All the while Stefano is at pains to point out that being a squid makes their suggestions impossible, and when the anglerfish  asks about his weaponry, all the squid can do is to go and hide himself away in a cave.

There he receives some words of comfort from the Sea Cucumber but they are immediately negated by the comments of the limpets.

However, when Sea Cucumber points out one of the diving crew is in trouble, it’s down to Stefano to come to his aid; small and insignificant as he considers himself to be, he just can’t swim away and do nothing.

Rescue mission achieved, or rather,  the little cephalopod and his pal get the surprise of their lives – make that two surprises -when the identity of the rescued diver is revealed; but the second one comes the following day and to discover what that is, you’ll need to get your fins on a copy of this thoroughly immersive book.

Wendy’s telling is great fun but at the same time reminds us of the importance of self-worth and self-belief. Duncan’s terrific undersea scenes are splendidly expressive and comical, and I love his marine colour palette.

There are talking points aplenty once you’ve shared this super splashy story.

Molly’s Moon Mission

Molly’s Moon Mission
Duncan Beedie
Templar Publishing

I have to admit to spluttering with giggles all through this story. From the outset, the idea of Molly the moth attempting to fly to the moon struck me as totally ridiculous but that’s what makes this such a fun book.

Young Molly has an indomitable spirit and despite residing in the back of an old wardrobe, her determination knows no bounds. Her mother’s discouraging words about the slightness of her wings notwithstanding, the little moth trains hard until she’s ready for the countdown to blast off.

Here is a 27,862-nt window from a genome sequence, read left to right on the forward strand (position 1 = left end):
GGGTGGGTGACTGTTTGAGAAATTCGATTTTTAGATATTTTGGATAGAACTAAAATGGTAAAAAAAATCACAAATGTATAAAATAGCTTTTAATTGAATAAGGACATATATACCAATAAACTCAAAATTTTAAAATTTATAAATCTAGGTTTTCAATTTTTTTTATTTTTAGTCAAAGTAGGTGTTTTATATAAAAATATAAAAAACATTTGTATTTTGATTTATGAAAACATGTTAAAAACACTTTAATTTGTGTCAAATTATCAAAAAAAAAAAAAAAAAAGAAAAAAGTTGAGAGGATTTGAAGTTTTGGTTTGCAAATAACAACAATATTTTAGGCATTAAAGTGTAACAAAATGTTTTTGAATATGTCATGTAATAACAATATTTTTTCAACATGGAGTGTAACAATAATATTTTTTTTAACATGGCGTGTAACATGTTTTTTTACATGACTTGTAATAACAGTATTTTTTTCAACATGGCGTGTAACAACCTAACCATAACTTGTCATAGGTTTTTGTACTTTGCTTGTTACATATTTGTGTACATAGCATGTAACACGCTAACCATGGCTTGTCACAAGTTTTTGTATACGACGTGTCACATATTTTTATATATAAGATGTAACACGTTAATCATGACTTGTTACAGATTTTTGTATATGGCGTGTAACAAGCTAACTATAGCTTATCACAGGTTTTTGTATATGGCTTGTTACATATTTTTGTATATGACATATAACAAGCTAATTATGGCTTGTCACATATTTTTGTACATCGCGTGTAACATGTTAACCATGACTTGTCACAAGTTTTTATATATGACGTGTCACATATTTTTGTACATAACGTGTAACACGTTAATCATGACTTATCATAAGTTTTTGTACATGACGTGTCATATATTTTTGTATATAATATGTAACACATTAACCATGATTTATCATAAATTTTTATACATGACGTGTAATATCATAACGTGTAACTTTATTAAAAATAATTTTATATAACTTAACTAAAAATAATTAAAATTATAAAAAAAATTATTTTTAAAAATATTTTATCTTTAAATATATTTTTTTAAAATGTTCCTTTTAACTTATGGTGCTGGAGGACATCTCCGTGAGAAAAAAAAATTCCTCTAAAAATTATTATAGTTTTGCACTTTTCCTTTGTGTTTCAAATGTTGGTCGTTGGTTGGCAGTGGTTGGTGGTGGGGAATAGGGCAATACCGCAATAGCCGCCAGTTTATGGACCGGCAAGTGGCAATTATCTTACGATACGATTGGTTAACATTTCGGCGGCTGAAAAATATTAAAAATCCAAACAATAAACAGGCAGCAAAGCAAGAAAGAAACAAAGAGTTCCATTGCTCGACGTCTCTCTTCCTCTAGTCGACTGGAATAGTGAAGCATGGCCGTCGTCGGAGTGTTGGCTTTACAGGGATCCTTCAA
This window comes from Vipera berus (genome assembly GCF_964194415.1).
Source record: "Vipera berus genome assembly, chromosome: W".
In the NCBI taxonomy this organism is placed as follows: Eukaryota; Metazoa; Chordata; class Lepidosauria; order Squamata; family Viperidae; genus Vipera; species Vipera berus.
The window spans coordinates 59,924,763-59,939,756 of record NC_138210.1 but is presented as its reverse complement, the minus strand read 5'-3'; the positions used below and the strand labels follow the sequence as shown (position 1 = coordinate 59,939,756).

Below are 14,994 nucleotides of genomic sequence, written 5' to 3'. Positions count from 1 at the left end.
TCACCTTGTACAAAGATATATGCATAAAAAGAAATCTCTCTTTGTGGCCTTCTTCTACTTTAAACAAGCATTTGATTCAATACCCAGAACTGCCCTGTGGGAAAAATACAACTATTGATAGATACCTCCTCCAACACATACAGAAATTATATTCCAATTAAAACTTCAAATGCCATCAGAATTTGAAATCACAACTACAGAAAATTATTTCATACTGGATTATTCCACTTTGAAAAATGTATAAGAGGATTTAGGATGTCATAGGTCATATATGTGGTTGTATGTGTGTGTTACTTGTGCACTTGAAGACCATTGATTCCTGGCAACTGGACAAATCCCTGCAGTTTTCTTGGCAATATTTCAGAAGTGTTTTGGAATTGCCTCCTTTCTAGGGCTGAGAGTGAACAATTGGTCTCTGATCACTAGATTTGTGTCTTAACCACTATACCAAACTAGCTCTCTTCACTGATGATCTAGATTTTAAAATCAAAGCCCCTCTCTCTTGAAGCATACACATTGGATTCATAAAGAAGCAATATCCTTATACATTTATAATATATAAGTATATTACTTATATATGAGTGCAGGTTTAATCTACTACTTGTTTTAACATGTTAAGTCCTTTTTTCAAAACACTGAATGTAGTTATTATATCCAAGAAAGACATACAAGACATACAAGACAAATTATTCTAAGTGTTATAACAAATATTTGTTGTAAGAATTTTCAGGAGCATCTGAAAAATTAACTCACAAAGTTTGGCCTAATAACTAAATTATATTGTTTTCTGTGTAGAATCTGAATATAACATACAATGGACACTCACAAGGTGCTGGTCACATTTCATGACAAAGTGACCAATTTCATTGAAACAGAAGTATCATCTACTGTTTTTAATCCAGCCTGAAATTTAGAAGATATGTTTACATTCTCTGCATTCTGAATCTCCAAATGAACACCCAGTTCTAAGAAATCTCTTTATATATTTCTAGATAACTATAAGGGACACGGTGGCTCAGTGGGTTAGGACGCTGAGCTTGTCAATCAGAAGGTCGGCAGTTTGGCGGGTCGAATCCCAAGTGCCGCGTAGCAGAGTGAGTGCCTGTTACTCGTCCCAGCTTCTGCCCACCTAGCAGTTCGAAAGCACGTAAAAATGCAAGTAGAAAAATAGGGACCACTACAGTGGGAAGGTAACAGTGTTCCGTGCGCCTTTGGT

After a couple of setbacks due to wrong destinations,

the tiny creature lands up at a lighthouse where at least she receives some words of encouragement for her venture.
Fuelled by same, she relaunches herself skywards until finally …


Moreover, there’s a role for Molly as assistant to the astronauts before they all set off earthwards with the little bug proudly sporting her newly awarded lunar mission patch.

When she finally reaches home once more, she’s greeted by her mum who on learning of her little one’s adventure, responds, “My Molly, the only moth ever to fly to the Moon!” Thus far maybe, but Molly has plans …

From his The Bear Who Stared debut I’ve loved all Duncan’s picture books but with this one he reaches new heights.

The Last Chip

The Last Chip
Duncan Beedie
Templar Publishing

In the light of the recent controversy over rough sleepers in a certain royal wedding town and my concern and distress at the increased number of rough sleepers I observed in Bristol the other day, Duncan Beedie’s latest picture book particularly resonated with me. Actually, the book is set in Bristol and it’s subtitled ‘The Story of a Very Hungry Pigeon’.